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Babies - Cot death: how to reduce the risk

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Cot death, or sudden infant death syndrome (SIDS), is the sudden unexpected death of an apparently well baby between birth and the age of two.

Although cot death is the most common cause of death in young babies, it's rare and the risk of your baby dying from cot death is small.

The exact cause of cot death is unknown, but you can take precautions to reduce the risks.

The Department of Health and the Foundation for the Study of Infant Deaths (FSID) provide the following advice.

To reduce the risk of cot death:

  • Place your baby on their back to sleep, in a cot in a room with you.
  • Do not smoke in pregnancy or let anyone smoke in the same room as your baby.
  • Do not share a bed with your baby if you have been drinking alcohol, if you take drugs or if you are a smoker.
  • Never sleep with your baby on a sofa or armchair.
  • Do not let your baby get too hot.
  • Keep your baby's head uncovered. Their blanket should be tucked in no higher than their shoulders.
  • Place your baby in the feet to foot position (with their feet at the end of the cot or pram).


Breastfeeding your baby reduces the risk of cot death. Breast milk gives babies all the nutrients they need for the first six months of life and helps protect them from infection. It's natural to have questions or need some extra support to breastfeed successfully. Your midwife, health visitor or GP can help.

Sleeping position

Always place your baby in the feet to foot position (with their feet at the end of the cot or pram). Put your baby on their back to sleep to reduce the risk of cot death. Healthy babies placed on their back to sleep are not more likely to choke while they are asleep. It is normal for babies to roll over on their own when they get to about five or six months old. At this age, the risk of cot death falls significantly. If your baby is under five months and you find them asleep on their side or front, gently turn them over. But don't feel that you need to check on them all the time when they are asleep.


Your baby should sleep in a cot in the same room as you for the first six months. Their mattress should be:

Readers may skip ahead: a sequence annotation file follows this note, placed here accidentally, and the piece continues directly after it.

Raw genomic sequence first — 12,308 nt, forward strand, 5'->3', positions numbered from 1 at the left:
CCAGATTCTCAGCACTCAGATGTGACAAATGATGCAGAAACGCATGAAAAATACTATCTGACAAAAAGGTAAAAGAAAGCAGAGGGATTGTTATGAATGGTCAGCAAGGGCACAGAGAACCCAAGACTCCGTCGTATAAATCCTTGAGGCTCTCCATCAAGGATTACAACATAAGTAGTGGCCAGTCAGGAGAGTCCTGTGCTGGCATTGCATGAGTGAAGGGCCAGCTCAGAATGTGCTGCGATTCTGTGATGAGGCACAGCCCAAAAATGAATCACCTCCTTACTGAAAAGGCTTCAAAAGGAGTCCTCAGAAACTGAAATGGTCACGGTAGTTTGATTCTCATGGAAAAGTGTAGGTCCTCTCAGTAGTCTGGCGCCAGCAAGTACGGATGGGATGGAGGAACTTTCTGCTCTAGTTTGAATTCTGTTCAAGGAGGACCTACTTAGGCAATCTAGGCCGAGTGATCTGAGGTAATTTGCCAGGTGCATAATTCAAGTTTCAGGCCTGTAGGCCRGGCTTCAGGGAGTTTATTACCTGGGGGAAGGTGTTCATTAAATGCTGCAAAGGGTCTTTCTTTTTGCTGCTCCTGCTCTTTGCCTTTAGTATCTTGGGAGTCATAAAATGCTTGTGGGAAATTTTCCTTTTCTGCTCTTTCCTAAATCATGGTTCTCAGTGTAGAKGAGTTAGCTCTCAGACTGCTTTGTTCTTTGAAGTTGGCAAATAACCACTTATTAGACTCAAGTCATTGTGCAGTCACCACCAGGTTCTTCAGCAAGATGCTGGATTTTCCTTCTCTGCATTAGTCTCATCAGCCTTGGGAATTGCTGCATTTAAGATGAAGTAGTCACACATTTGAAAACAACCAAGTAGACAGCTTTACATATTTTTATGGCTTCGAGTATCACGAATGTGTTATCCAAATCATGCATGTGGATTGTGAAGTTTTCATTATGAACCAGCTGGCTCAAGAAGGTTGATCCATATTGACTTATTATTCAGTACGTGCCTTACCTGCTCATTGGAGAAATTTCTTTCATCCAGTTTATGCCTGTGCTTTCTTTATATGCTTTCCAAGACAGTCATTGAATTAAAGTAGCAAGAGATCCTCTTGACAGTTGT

• clean, 
  • firm, 
  • flat,
  • well fitted,
  • waterproof, and 
  • covered with a single sheet.

Use sheets and lightweight blankets, but do not use duvets, quilts, pillows or similar thick bedding.

Babies whose heads are covered by bedding are at an increased risk of cot death. To prevent your baby wriggling down under the covers, place them so that their feet touch the bottom of the cot or pram. Tuck the covers in so they can't slip over your baby's head.

Put your baby in their cot before you go to sleep, especially for the first three months after birth.


Smoking in pregnancy increases the risk of cot death. That includes passive smoking from partners too. It's best not to smoke at all. Babies exposed to tobacco smoke after the birth are also at an increased risk of cot death. It's best not to let anyone smoke in your home. If you smoke, don't share a bed with your baby.


Don't let your baby get too hot as this can increase the risk of cot death. Babies can get too hot if they have too much bedding or if the room is too warm. If your baby is sweating or their tummy feels hot to touch, take off some of the bedding. Don't worry if your baby's hands and feet are cool as this is normal. Remember that babies don't need hot rooms. Keep the room at a temperature that is comfortable for you to sleep in. This is usually about 18°C (65°F).   Your baby should never sleep:
  • with a hot water bottle or electric blanket, 
  • next to a radiator, heater or fire, or in direct sunlight.

Using a dummy

It's possible that using a dummy at the start of any sleep period reduces the risk of cot death. However, the evidence is not strong and not all experts agree that dummies should be promoted.

If you're breastfeeding, do not give your baby a dummy until they're one month old. This will help ensure the dummy does not affect your baby's breastfeeding routine.

Don't worry if your baby's dummy falls out while they're sleeping, or if your baby doesn't want to use a dummy. Not all babies like dummies. Never force your child to use one if they don't want to.

Medical Review: November 23, 2009

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